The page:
Many have heard of cross-cultural communication, but few experience communication across disabilities. Even when sensory abilities don’t match, such as sight and hearing, other senses can be called on to carry the message.
That’s the story of Pouran and Brittany, explains Jessica Gruber, employment coordination manager for ProAct. Pouran is deaf. Brittany is blind. They first met at ProAct in 2016.
Rain was threatening one day when the two were joining a group for a park outing. The class decided to go to a museum instead, and the instructor asked if anyone knew sign language. Brittany raised her hand.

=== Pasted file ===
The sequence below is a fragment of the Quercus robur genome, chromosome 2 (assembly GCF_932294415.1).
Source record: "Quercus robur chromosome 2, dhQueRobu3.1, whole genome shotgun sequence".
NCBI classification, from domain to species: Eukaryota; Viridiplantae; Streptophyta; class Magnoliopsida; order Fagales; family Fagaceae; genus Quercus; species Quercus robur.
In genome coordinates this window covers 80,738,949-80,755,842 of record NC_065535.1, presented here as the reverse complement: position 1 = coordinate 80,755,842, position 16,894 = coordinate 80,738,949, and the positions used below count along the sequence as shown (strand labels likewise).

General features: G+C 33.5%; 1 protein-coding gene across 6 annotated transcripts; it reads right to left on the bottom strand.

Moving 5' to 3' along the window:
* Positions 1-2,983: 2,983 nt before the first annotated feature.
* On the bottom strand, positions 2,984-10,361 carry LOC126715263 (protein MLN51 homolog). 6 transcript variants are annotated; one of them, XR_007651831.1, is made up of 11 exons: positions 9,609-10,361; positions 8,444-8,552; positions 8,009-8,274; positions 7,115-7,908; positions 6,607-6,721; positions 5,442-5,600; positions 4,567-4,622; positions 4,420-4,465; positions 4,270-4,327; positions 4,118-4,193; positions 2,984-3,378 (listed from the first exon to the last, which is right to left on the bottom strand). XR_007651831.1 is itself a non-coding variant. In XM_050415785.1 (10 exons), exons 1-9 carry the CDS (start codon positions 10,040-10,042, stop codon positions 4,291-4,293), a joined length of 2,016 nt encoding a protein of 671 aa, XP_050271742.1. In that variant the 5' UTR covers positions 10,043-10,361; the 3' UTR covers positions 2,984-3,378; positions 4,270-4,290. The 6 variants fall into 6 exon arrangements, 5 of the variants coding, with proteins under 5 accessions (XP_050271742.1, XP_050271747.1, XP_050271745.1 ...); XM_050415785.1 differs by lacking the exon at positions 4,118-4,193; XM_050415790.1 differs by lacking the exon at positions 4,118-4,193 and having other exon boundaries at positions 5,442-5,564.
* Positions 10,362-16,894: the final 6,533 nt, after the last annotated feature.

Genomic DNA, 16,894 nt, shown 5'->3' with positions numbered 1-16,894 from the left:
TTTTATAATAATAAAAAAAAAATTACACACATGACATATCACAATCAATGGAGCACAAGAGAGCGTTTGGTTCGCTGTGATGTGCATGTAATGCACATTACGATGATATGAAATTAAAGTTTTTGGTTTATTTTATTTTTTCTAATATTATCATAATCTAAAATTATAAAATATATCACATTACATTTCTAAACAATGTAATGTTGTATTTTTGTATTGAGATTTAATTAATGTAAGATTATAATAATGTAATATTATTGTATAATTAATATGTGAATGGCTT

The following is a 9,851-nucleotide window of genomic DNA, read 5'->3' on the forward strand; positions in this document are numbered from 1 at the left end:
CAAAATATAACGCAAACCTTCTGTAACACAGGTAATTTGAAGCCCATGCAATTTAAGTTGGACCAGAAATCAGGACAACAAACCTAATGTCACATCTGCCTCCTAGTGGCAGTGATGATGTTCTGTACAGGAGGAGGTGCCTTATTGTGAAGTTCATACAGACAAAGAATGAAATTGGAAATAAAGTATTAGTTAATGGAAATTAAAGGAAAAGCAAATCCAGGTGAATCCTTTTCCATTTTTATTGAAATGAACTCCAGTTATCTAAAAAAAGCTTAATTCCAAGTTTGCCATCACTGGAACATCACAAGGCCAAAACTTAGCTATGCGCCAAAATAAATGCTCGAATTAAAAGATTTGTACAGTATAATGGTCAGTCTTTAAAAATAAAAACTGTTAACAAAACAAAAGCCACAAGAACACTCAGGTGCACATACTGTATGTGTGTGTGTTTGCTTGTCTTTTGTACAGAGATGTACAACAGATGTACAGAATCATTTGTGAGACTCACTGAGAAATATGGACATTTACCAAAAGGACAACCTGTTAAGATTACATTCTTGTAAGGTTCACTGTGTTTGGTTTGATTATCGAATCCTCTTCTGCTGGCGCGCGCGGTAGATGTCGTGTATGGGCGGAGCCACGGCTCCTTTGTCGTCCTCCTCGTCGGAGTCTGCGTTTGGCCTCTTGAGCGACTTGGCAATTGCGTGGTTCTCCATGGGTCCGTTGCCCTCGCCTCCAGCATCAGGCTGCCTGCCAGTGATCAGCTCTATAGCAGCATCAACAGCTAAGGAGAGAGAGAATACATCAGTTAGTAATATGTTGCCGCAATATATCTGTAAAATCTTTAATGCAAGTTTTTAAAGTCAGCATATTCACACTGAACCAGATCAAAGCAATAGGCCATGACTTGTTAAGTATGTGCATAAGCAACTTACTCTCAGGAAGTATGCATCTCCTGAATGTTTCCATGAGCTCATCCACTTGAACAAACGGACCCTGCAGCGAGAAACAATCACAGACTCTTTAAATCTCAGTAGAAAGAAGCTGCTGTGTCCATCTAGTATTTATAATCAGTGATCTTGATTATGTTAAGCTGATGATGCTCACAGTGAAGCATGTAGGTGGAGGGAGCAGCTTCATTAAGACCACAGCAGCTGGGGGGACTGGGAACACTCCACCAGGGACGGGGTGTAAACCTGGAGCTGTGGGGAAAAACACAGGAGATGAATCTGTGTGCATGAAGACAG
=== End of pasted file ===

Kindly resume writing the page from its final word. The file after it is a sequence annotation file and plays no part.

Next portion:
The instructor asked her to sign “museum” to Pouran and the two came face to face. Brittany signed the word museum letter by letter as she didn’t know how much sign language Pouran understood, Gruber recalls.
Pouran quickly responded by grabbing Brittany’s hand and signing the words “yes, museum,” also letter by letter. “This started a friendship that endures to this day as the two use American Sign Language to communicate, Gruber explained.